I am an experimental astrophysicist with a strong passion for developing new instruments that will enable ground-breaking discoveries. My specialities are X-ray and gamma-ray polarimetry and spectroscopy, and applications to the observation of mass-accreting neutron stars and black holes. These objects are not only the brightest X-ray sources in our Galaxy, but also provide us with an opportunity to study the most extreme environments in the Universe.
I am the the PI of the SCOTTI project (Superconducting Titanium Imager), whose goal it is to build a balloon-borne hard X-ray telescope utilizing novel gamma-ray detectors using transition edge sensors. These cryogenic detectors will allow an unprecedented spectral resolution for soft gamma-rays. My dream is to one day build a hard X-ray space telescope with this kind of detector.
X-ray polarimetry promises insights into the geometry of astrophysical objects that are too small to be imaged by any telescope at any wavelength. I am the instrument scientist of the balloon-borne hard X-ray polarimeter X-Calibur. This instrument will measure the X-ray polarization of several Southern Hemisphere sources during its first long-duration balloon flight. A follow-up mission called XL-Calibur will make much more detailed measurements of several sources during multiple Southern and Northern hemisphere flights. I am also part of the science team of the Imaging X-ray Polarimetry Explorer, a NASA satellite mission that will explore the polarization of X-rays in the 2-8keV energy band, scheduled for launch in early 2021.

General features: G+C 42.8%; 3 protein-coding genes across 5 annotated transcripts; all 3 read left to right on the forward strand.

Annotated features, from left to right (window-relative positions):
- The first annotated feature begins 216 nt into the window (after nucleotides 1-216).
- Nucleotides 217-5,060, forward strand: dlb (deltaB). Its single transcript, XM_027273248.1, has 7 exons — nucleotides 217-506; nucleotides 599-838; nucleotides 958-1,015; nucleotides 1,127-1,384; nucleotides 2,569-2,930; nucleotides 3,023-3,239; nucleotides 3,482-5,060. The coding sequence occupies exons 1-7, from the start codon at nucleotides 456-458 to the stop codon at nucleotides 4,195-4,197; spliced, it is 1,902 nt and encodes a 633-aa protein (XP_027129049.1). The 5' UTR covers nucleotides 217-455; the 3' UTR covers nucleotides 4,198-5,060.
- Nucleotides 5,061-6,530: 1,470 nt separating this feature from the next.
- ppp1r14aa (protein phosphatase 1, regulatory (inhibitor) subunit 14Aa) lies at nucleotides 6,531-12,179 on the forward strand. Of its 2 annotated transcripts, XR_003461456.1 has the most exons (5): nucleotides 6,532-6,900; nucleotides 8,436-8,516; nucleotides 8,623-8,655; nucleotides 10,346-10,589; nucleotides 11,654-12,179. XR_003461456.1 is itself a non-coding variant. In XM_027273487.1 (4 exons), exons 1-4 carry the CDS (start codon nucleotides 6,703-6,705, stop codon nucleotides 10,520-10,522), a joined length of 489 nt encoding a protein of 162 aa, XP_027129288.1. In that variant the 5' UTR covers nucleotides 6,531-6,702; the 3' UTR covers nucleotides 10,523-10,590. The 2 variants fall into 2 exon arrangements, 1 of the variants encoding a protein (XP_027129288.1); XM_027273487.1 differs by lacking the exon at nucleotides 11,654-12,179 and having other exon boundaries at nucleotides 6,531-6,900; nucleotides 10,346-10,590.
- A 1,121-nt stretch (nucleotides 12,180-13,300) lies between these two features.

Finally, I like to use astrophysical observations to test fundamental laws of Physics. For example, I have written several papers using time-of-flight measurements of gamma-rays and various polarization measurements in the optical band to constrain violations of Lorentz invariance, the fundamental symmetry of Einstein's theory of Special Relativity.